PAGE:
Some Political Origins of Rushdie's Shame

[Added by George P. Landow, Professor of English and Art History, Brown University]

Near the opening of the novel's second chapter, Rushdie locates himself as one who, because he exists both inside and outside a particular society, can safely write about the oppression within that society, which has much in common with the Africa described by Soyinka in "The Fate of Africa's Culture Producers." As you read this characteristically richly complex, grotesque passage, look closely at its style. Why, for example, does he make word play, including surprising and satiric redefinitions of common words and phrases, so important?

Since my last visit to Karachi, my friend the poet had spent many months in jail, for social reasons. That is to say, he knew somebody who knew somebody who was the wife of the second cousin by marriage of the step-uncle of somebody who might or might not have shared a flat of someone who was running guns to the guerrillas in Baluchistan. You can get anywhere in Pakistan if you know people, even into jail. My friend still refuses to talk about what happened to him during those months; but other people told me that he was in bad shape for a long time after he got out. They said he had been hung upside-down by the ankles and beaten, as if he were a new-born baby whose lungs had to be coerced into action so that he could squeal. I never asked him if he screamed, or if there were upside-down mountain peaks visible through a window.

Wherever I turn, there is something of which to be ashamed, But shame is like everything else; live with it for long enough and it becomes part of the furniture. . . . But nobody notices it any more. And everyone is civilized.

Maybe my friend should be telling this story, or another one, his own; but he doesn't write poetry any more. So here I am instead, inventing what had never happened to me, and you will note that my hero has already been ankle-hung, and that his name is the name of a famous poet; but not quatrains ever issues or will issue from his pen.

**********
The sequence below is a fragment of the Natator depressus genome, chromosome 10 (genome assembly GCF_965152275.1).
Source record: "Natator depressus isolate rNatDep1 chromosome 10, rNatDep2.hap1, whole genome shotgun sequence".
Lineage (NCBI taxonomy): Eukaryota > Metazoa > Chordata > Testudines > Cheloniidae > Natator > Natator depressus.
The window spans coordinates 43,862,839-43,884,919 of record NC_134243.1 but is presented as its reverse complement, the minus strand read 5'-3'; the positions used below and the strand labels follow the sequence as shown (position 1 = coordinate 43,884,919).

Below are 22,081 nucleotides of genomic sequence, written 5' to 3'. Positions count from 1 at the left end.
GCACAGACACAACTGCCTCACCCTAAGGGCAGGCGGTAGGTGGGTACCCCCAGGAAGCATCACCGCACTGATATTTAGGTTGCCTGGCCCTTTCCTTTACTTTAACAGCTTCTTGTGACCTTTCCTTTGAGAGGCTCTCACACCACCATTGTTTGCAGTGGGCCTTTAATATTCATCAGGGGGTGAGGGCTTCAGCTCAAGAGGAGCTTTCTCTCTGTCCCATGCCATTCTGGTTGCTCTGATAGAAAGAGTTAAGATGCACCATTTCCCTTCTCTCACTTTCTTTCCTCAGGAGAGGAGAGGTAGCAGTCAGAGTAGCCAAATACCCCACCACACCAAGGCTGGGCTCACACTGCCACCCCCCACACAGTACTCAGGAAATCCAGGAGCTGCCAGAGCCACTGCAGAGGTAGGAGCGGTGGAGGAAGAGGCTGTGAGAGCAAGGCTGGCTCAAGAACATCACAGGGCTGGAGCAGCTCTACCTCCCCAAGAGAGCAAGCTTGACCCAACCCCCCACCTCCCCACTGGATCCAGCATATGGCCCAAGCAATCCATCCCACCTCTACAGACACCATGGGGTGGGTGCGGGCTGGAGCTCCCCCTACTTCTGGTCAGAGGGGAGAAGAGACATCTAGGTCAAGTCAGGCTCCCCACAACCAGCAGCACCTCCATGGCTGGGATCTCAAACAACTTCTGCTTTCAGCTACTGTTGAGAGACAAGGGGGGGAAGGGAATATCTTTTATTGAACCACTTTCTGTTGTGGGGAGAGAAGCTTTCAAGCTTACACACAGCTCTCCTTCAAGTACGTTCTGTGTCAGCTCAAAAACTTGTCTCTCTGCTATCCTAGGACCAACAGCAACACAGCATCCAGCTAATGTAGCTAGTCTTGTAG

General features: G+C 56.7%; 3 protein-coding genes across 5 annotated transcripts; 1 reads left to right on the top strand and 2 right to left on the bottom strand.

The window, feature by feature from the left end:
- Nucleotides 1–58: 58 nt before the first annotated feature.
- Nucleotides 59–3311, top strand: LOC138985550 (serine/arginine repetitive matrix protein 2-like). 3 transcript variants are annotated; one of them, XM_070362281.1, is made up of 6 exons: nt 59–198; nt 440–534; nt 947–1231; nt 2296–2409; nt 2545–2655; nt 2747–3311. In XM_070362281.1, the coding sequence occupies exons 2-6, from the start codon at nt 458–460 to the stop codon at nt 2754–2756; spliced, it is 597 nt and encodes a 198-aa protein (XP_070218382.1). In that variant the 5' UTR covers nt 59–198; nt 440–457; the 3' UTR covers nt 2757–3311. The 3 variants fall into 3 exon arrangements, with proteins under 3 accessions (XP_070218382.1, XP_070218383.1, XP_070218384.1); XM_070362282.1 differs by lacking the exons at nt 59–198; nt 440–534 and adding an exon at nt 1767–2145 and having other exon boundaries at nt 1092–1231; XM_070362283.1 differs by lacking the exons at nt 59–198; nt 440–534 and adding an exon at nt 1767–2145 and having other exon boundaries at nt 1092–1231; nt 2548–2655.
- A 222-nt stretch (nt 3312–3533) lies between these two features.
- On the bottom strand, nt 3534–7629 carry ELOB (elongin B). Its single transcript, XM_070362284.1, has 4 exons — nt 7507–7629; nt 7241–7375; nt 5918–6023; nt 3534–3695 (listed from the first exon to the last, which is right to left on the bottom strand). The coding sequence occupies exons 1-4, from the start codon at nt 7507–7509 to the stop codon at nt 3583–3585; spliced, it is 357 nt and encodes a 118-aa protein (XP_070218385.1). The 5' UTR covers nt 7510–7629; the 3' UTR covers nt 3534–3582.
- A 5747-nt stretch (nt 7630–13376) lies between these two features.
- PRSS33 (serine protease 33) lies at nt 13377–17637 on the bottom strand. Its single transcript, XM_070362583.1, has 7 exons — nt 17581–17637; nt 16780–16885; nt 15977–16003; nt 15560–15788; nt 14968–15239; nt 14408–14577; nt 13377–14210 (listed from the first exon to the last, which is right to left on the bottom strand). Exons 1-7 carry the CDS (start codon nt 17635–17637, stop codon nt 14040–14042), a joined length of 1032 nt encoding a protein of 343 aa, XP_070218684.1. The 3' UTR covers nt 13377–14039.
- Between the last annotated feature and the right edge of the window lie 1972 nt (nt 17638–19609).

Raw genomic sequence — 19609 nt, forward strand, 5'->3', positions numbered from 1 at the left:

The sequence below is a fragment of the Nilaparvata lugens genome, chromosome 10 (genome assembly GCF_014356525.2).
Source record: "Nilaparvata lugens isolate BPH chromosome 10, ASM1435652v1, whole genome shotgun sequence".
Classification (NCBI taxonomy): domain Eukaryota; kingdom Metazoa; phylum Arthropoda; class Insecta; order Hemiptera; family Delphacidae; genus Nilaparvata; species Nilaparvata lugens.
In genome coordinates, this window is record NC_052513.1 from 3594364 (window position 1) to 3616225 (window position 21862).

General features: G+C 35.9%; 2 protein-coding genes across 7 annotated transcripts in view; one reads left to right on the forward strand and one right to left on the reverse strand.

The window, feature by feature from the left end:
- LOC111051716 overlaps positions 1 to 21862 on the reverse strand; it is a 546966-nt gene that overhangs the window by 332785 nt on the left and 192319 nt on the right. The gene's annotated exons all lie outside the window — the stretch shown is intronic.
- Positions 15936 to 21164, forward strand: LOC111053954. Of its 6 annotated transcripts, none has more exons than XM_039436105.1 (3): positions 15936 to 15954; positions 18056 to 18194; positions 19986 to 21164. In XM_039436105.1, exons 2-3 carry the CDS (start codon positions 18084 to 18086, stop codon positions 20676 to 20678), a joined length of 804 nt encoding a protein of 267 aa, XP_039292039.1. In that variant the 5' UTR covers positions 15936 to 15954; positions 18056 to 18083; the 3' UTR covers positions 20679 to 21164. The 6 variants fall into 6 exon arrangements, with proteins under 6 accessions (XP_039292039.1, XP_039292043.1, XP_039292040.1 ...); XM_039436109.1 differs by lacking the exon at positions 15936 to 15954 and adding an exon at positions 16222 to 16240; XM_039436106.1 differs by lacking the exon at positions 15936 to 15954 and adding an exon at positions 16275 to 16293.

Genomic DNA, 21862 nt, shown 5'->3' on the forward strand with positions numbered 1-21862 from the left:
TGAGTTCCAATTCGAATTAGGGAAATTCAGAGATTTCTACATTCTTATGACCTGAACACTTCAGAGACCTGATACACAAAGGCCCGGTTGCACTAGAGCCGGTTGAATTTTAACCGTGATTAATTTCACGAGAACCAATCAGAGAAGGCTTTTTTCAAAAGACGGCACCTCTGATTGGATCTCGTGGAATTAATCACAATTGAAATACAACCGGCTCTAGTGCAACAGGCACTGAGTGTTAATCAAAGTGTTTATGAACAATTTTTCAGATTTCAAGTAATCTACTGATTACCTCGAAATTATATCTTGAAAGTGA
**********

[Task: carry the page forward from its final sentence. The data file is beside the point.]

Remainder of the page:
Outsider! Trespasser! You have no right to this subject! . . . I know: nobody ever arrested me. Nor are they ever likely to. Poacher! Pirate! We reject your authority. We know you, with your foreign language wrapped around you like a flag: speaking about us in your forked tongue, what can you tell but lies? I reply with more questions: Is history to be considered the property of the participants solely? In what courts are such claims staked, what boundary commissions map out the territories?

Can only the dead speak?

I tell myself this will be a novel of leavetaking, my last words on the East from which, many years ago, I began to come loose. I do not always believe myself when I say this. It is a part of the world to which, whether I like it or not, I am still joined, if only by elastic bands. [22-23]

Where does the grotesque force of this passage derive? Does the playfulness distance the subject of the treatment of the poet or make it more chilling? Both?

What contemporary authors writing in English and other languages similarly concern themselves with the nature and role of history and the corollary question of who writes history?

What do you make of such authorial intrusions? Do they weaken or intensify the sense of reality in the novel? From what you know of the Satanic Verses affair, do you think Rushdie was as safe as he believed?

Postcolonial Web Pakinstan OV Rushdie OV Shame OV